“The truth. It is a beautiful and terrible thing…”

“The truth. It is a beautiful and terrible thing, and must therefore be treated with great caution.”

J. K. Rowling

When the sky is clear and the temperature hovers just above freezing and the sun shines, there can be few more idyllic places to study than on the banks of the Seine. This week we have been treated to crisp mornings with frosty grass and warm afternoons with clear blue skies. It is weeks such as these that often lead us to look inward rather than outward, to be tempted to confine our vision to all that is going on within the school and it is at times like these that the intrusion of the real world can seem all the more stark and uncompromising. Our thoughts are with the populations of Turkey and Syria who face the destruction caused by earthquake this week. It comes as no surprise that our community has already swung into action and collections have begun, I am sure that they will be supported. Our thoughts are with those in our community who are directly affected by this tragedy.

A far more welcome intrusion of the world beyond our fence came in the shape of a number of visiting speakers. It is always good to welcome members of our community and friends of the school to come in and share their thoughts and experiences. Year 3 recently learned about volcanoes and disaster management from Dr. Engel, whilst Year 5 learned about the fashion industry from Mr. Lindsay, a past parent, while the whole Junior School learned about the work of charity La Chaîne de l’Espoir from Mr. Boulte.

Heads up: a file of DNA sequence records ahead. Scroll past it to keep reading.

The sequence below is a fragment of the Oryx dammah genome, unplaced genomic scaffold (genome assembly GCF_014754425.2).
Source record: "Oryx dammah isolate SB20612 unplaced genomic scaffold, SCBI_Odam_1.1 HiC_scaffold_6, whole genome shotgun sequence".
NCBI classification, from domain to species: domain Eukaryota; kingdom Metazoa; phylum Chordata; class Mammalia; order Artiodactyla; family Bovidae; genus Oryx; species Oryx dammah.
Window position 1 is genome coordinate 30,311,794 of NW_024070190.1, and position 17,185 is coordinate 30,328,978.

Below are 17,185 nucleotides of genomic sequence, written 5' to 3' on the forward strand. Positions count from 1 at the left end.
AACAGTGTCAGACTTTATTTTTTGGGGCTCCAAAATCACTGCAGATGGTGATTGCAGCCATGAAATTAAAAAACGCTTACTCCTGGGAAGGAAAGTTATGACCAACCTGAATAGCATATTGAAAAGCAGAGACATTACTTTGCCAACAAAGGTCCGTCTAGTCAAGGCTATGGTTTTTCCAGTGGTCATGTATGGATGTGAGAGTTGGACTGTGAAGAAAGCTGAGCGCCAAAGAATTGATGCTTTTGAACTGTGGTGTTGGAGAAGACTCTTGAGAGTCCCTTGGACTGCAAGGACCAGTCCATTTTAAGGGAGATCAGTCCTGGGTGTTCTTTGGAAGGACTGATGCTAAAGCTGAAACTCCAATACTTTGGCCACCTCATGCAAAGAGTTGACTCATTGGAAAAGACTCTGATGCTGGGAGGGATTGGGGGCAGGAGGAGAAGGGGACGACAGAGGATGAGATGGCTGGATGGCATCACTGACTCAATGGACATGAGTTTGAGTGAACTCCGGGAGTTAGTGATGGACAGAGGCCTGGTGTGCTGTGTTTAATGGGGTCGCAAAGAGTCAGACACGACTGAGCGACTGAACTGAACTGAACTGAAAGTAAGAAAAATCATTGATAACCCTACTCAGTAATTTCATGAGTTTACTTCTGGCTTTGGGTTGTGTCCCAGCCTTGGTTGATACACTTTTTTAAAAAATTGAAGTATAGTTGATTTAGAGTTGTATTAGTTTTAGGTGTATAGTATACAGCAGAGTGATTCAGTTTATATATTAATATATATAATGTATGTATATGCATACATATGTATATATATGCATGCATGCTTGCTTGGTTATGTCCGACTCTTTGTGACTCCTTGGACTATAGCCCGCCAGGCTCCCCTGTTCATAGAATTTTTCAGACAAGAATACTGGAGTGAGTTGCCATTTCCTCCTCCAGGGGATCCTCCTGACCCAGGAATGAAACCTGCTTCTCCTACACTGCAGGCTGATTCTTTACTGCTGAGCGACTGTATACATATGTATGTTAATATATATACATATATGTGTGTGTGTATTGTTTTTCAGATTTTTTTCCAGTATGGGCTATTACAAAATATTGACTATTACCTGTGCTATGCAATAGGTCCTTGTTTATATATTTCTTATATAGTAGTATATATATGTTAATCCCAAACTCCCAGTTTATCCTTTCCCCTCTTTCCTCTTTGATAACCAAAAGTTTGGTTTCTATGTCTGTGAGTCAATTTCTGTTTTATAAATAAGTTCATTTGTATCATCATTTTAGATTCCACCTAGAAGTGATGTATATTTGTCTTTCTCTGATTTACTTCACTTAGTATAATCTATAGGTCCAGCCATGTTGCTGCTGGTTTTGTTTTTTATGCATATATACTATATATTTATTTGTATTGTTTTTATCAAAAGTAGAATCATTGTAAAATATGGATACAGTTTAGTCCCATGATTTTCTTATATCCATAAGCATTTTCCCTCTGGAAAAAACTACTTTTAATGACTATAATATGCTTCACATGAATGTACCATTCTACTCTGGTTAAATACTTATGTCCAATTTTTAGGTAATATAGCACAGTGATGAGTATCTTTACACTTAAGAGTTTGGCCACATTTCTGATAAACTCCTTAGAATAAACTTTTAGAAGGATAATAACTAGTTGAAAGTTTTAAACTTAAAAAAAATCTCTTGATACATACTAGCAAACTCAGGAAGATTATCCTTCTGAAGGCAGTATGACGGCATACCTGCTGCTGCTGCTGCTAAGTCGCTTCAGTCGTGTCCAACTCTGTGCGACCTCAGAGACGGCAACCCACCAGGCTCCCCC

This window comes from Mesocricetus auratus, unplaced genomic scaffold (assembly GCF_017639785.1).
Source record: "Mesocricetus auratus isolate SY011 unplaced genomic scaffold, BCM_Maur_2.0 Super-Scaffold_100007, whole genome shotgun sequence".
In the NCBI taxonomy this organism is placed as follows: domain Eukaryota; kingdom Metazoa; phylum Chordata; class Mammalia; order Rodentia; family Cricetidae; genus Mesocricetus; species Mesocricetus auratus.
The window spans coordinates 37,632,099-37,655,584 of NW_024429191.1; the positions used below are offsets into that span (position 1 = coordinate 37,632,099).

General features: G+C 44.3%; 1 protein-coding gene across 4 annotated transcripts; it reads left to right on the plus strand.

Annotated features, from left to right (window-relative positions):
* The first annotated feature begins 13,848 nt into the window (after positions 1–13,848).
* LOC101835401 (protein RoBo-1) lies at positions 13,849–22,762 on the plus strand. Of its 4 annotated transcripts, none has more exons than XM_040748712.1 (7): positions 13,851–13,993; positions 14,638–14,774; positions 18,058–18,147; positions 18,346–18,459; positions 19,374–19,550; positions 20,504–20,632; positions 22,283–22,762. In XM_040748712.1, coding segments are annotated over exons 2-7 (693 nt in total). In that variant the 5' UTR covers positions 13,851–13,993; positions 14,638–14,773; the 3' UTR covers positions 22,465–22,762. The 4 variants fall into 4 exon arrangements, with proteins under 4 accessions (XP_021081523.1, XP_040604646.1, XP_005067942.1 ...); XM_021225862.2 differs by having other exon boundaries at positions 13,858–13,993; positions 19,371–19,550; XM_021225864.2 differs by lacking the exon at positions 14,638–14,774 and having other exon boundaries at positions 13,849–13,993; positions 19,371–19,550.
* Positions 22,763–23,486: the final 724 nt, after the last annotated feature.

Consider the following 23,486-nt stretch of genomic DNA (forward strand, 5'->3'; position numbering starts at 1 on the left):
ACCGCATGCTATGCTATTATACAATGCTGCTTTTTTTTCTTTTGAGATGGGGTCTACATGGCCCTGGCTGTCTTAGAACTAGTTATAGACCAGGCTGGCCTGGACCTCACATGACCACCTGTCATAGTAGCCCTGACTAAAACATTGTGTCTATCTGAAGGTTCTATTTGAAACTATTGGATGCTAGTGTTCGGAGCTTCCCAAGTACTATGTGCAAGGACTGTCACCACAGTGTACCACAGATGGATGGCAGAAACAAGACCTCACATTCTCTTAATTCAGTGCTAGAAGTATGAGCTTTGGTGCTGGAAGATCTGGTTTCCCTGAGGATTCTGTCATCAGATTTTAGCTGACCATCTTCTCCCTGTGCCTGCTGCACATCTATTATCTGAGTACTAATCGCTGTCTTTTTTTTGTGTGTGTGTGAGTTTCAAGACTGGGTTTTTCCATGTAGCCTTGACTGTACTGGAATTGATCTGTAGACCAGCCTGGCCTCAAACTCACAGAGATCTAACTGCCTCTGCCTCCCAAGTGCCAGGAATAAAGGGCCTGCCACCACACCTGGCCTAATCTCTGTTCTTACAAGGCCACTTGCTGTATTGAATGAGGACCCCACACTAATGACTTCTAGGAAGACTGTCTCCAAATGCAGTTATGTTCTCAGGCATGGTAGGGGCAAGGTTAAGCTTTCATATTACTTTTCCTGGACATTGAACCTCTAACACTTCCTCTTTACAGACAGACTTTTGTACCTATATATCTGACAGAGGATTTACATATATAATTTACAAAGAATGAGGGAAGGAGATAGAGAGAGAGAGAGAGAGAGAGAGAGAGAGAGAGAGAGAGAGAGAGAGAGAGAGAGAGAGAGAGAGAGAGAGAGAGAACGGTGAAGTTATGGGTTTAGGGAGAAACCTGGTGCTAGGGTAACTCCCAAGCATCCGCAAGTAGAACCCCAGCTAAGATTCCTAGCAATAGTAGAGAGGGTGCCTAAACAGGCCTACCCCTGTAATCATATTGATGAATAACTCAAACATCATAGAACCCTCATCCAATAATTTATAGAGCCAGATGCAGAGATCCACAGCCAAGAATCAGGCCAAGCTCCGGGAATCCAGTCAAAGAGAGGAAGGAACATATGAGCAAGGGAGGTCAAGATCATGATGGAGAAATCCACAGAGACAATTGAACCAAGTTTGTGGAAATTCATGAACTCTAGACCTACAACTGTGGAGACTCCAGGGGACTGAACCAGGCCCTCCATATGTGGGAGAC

The Senior School was equally fortunate to have a distinguished panel of speakers for Year 11’s careers PSHE session, a thank you to Ms. Asa, Mrs. Gagnon and Mr. Potter who were able to provide such a valuable insight into what might lie ahead from a careers perspective. Years 10, 12 and 13 listened to Melissa Bell, CNN’s Paris correspondent who described her experiences as a battlefield correspondent, reporting on natural disasters and interviewing those who have important thoughts to share. Alongside this was the advice that reading voraciously was always time well spent, continuing to study languages would lead to success and to follow academic curiosity for its own sake. At the heart of Ms. Bell’s lecture was the idea that truth should be at the core of what we do. Truth should be sought, those who seek to manipulate it for their own ends should be challenged and a truthfulness to self will lead to a more fulfilling life. I know that many were inspired.

Tomorrow our Community Shop will open, there will be rugby and basketball fixtures, and life for us will continue. For some outside our gates, away from this peaceful spot on the river bank, the truth will be somewhat harsher. It is reassuring to know that those who will eventually leave us will take with them an understanding of what needs to be done to improve life for many beyond the gates of the BSP. This wouldn’t happen without the help of others, so thank you to all who have inspired us this week.

Nicholas Hammond